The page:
London needs firing up
So just as the snow is eventually followed by the thaw, we move from 2010 to 2011 - and have a quick look at some of the Olympic milestones for the year ahead.
There is, I reckon, one over-arching thing that needs to be done. Up until now, the London 2012 preparations have gone very smoothly. The chairman and the chief executive are still in place, which is rare for Olympic cities, and the construction has been ahead of schedule. But that lack of drama has also meant a lack of headlines - and "steady as she goes" isn't the cry that gets millions of people fired up.
This ties in with what one veteran Olympic-watcher said to me recently: London doesn't at the moment feel like an Olympic host city. There's little signage, not many 2012-oriented events yet and none of the buzz that was apparent in Beijing when I went there at this kind of time before the Games.
This is, of course, tied in with the fact that London is a city which hums with activity 24x7x365; and adding an Olympic layer on top of one of the world's most energised and connected cities was always going to be tough. So as with the achievements delivered by the organisers already, there's a challenge of coping with success.
But the goal for 2011 should be clear: by the end of it there needs to be a keen sense of anticipation for 2012 - and the UK should be moving from passive support to active engagement with what's ahead.
How can that be done? Look out for these landmarks.
1. Ticket sales, due in March. We've talked a lot here about ticketing and your message is clear. You want the process to be fair and tout- and glitch-free; and, of course, many people are setting a lot of hopes on getting into the events of their choice. Not everyone will get what they want, but knowing that you have your ticket to 2012 will be a big step for millions of people.
2. One Year To Go. On 27 July 2011 it will be exactly a year to the Opening night, so expect to see some ceremonial - there's usually a formal invitation to athletes to come to the next host city - and London starting to be dressed like an Olympic capital. In China in 2007 this was a characteristically huge landmark - so even if we don't have an official song like Beijing's unoriginally-titled "We are ready", the world will be wanting a sense of what the Games of 2012 will be like. Here at the BBC we're working with Locog on One Year To Go programming, and our ambition is to move from the daytime slots of Two Years To Go into the peak schedule if - and it's still an "if" - the right events can be created.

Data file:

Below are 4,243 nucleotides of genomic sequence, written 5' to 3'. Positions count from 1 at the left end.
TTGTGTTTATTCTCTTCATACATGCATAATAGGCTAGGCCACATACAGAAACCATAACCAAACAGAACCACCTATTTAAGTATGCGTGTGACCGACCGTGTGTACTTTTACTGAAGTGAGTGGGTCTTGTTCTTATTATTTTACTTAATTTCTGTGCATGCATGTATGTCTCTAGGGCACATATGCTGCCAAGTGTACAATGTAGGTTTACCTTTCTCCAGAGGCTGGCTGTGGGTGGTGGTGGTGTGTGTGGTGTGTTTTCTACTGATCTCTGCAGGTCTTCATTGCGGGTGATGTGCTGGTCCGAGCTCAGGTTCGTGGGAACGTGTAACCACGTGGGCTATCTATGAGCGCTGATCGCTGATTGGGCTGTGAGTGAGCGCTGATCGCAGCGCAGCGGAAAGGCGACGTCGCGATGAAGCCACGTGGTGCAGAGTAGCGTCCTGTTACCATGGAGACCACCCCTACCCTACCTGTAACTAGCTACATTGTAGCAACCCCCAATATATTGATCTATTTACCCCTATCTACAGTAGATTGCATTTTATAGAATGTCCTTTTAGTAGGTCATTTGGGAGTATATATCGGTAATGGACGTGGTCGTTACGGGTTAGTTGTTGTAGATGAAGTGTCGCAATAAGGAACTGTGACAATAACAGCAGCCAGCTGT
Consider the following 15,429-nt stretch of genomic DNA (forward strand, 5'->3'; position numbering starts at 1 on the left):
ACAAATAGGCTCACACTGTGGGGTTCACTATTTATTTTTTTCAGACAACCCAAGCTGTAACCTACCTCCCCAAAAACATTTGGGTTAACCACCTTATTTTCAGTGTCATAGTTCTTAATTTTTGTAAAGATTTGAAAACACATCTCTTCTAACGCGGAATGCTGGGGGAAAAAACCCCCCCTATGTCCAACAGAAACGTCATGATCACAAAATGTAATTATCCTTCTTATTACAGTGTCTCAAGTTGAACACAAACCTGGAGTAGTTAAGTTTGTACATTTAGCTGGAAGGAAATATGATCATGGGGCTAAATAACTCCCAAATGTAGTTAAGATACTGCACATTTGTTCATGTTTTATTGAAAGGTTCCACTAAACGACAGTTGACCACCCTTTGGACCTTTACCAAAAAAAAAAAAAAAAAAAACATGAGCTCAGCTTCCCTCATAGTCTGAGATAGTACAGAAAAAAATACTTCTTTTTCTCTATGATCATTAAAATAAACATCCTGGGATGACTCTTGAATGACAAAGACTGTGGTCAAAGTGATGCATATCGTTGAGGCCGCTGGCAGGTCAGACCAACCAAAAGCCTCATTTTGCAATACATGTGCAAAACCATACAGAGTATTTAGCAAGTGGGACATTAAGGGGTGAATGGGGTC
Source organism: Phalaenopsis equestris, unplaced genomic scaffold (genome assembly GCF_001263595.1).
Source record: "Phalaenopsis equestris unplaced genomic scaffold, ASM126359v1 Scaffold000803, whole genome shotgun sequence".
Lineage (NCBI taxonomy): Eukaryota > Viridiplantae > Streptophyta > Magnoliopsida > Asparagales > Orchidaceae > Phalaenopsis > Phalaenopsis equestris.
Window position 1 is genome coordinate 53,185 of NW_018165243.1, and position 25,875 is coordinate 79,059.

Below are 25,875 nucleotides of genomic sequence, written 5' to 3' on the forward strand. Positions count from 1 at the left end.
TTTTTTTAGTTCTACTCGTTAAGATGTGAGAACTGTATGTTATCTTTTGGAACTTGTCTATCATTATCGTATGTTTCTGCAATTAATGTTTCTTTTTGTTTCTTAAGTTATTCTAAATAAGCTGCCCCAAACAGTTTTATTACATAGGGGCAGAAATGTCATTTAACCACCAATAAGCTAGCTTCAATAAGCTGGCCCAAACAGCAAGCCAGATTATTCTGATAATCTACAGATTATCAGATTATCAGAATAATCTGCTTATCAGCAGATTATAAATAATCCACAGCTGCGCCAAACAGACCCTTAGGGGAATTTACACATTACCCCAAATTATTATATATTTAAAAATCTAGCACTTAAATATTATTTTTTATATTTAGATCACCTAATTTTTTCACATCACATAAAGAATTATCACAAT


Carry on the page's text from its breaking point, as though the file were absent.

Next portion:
Beach volleyball will be played in Horse Guards next year. Photo: Getty Images
3. Test events. There's nothing like sport being played competitively in the actual Olympic venues to get the appetite stimulated, and that's what we should start seeing in 2011. A few days ago there was confirmation, for instance, of the test event for beach volleyball in Horseguards Parade; and gradually the 2011-12 calendar will be inked in with the first serious use of the velodrome, the Aquatics centre and all the rest.
And 4. The Torch Relay. We expect to hear in the first half of 2011 where the Torch will stop overnight on its 70-day journey round the UK, and that will mark the point when major cities know they'll have an official role in the Olympic journey. This is eagerly anticipated by many people around the country, but it's also the opportunity to start winning over wider communities once they know the Torch is coming to them.
Mostly these initiatives sit with the Organising Committee, but we're aware of our responsibility too if we want the Olympic spirit to build. World Olympic Dreams has exceeded our expectations in the numbers of people it's reached, and this Christmas it's complemented by British Olympic Dreams on the BBC News Channel - with Radio 5 live and BBC London supporting the sporting story alongside our live events coverage. Then in March we're expecting to see the launch of BBC Comedy's take on the Games preparations - "Twenty Twelve" - and all year our dedicated bbc.co.uk/2012 website will be getting richer and more ambitious in the content its offering. I'll keep you in touch with other BBC developments here too.
And here's the final reminder of how close we're getting to 2012. When this country won the Games in Singapore, there were seven New Year's Eve celebrations ahead before London's Olympic Year. After 31 December 2010, there will be just one.
In just 12 months' time, we'll be heralding the start of 2012 with all the expectations on London from this country and the wider world - and that ticking clock we've been hearing seems to be going faster and faster.